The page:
With respect to porters, without a porter or animal (i.e., a yak or mule) carrying your gear, you must carry your own. In Peru and Nepal, I only carried a day pack with a rain poncho, camera, water and snacks. In Peru, we had to put the rest of our gear into a company-provided duffel that was limited to exactly 6 pounds – and they were very strict on that! In Nepal, my main pack, a 65 liter Eagle Creek pack, was stuffed to the gills and weighed around 15 pounds, although they were not nearly as strict about that as they were in Peru.

In the Grand Canyon, I had to carry all of my own gear (although other treks in the canyon do allow for mules to carry trekkers’ gear) and I was initially very apprehensive about it. My pack probably weighed around 25-30 pounds, which included my clothes, sleeping bag, sleeping pad and a lightweight single person tent. It ended up not being so bad and gave me confidence that I could carry my own gear on a trek in the future if necessary.

Inca ruins
 

Scenery

 
These three hikes provide very different environments – and the scenery on each will vary depending on the time of year you go. I found the Inca Trail interesting because of the ruins we passed or stopped at along the way and the fact that we ended up at Machu Picchu. Due to a lot of rain and foggy skies while we were trekking, though, the scenery during the trek itself was not that memorable. In the Himalayas, I loved the prayer wheels, flags and mani stones that we passed throughout the trek and they were some of the most interesting things to photograph. While the mountains were certainly impressive, I didn’t feel like the view changed that much day to day. On the other hand, the view in the Grand Canyon changed throughout each day. As we descended from the north rim to the bottom of the canyon and back up to the south rim, we passed layers of sandstone, limestone and shale. The colors were incredible and everything was far more green than I had expected. It was by far my favorite trek.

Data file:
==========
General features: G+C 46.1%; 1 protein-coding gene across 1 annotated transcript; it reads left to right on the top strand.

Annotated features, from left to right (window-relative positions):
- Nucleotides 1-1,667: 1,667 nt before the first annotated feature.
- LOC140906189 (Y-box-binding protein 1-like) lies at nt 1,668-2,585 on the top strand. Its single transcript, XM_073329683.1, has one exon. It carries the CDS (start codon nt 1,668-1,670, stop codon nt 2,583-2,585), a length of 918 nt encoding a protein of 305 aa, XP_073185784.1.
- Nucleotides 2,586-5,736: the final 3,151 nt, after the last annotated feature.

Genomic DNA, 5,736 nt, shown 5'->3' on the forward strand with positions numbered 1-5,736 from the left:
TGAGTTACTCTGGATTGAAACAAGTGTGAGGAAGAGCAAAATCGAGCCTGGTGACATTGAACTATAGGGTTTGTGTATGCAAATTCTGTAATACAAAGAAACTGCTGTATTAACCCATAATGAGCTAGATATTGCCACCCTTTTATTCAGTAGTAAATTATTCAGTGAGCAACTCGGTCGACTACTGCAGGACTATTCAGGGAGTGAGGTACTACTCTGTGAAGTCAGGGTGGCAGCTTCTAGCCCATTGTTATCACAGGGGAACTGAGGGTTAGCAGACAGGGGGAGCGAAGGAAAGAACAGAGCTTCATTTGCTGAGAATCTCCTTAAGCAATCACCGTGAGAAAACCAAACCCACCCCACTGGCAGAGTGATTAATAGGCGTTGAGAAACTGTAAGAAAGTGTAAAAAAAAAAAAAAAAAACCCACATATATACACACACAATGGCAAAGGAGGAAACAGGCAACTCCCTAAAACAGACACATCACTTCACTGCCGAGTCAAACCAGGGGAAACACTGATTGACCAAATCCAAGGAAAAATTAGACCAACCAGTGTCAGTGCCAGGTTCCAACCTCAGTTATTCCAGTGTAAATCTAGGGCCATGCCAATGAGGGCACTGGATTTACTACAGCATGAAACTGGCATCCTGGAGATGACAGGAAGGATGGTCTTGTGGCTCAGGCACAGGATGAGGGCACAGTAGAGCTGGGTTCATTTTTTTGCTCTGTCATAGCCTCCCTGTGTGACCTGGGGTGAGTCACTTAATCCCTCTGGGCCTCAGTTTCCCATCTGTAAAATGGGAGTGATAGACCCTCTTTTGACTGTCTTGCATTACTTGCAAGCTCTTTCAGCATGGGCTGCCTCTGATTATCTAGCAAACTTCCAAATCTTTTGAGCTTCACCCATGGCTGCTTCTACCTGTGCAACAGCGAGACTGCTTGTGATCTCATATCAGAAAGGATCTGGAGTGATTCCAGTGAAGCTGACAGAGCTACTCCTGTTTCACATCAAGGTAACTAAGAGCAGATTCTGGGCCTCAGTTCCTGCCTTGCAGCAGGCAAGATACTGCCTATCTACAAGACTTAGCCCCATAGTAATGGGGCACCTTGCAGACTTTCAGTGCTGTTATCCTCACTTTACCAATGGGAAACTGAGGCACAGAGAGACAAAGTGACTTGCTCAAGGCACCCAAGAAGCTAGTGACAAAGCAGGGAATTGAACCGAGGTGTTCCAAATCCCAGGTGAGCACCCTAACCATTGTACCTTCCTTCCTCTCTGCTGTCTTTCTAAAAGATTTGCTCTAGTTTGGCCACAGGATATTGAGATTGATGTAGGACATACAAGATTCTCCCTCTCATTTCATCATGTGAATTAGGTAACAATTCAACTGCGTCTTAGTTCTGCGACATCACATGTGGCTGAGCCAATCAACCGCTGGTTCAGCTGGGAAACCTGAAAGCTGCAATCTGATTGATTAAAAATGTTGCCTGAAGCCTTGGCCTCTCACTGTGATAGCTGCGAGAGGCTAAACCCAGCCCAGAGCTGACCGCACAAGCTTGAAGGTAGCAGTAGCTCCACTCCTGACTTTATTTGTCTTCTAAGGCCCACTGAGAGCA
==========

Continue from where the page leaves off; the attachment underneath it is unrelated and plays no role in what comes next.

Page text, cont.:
Switchbacks
Grand Canyon
Gokyo 3rd Lake
Gokyo lakes in the Himalayas

Inca Trail ruins
Ruins along the Inca Trail

 

Have you trekked the Inca Trail, Himalayas and/or Grand Canyon? Share your experience below!

 

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6 thoughts on “Comparing 3 Classic Treks: Inca Trail, Grand Canyon & the Himalayas”

  1. I’ve been starting to make some very loose plans to return to the Himalayas next spring for some trekking, so this post couldn’t have been better timed! Then again, I’ve never trekked on the Inca Trail…

    1. Hi. I read this post cause I am heading to the canyons. I came across your plan for the Himalayas. I can tell you. its bliss- I have teekked at about 8 locations in the Himalayas and ecen nepal.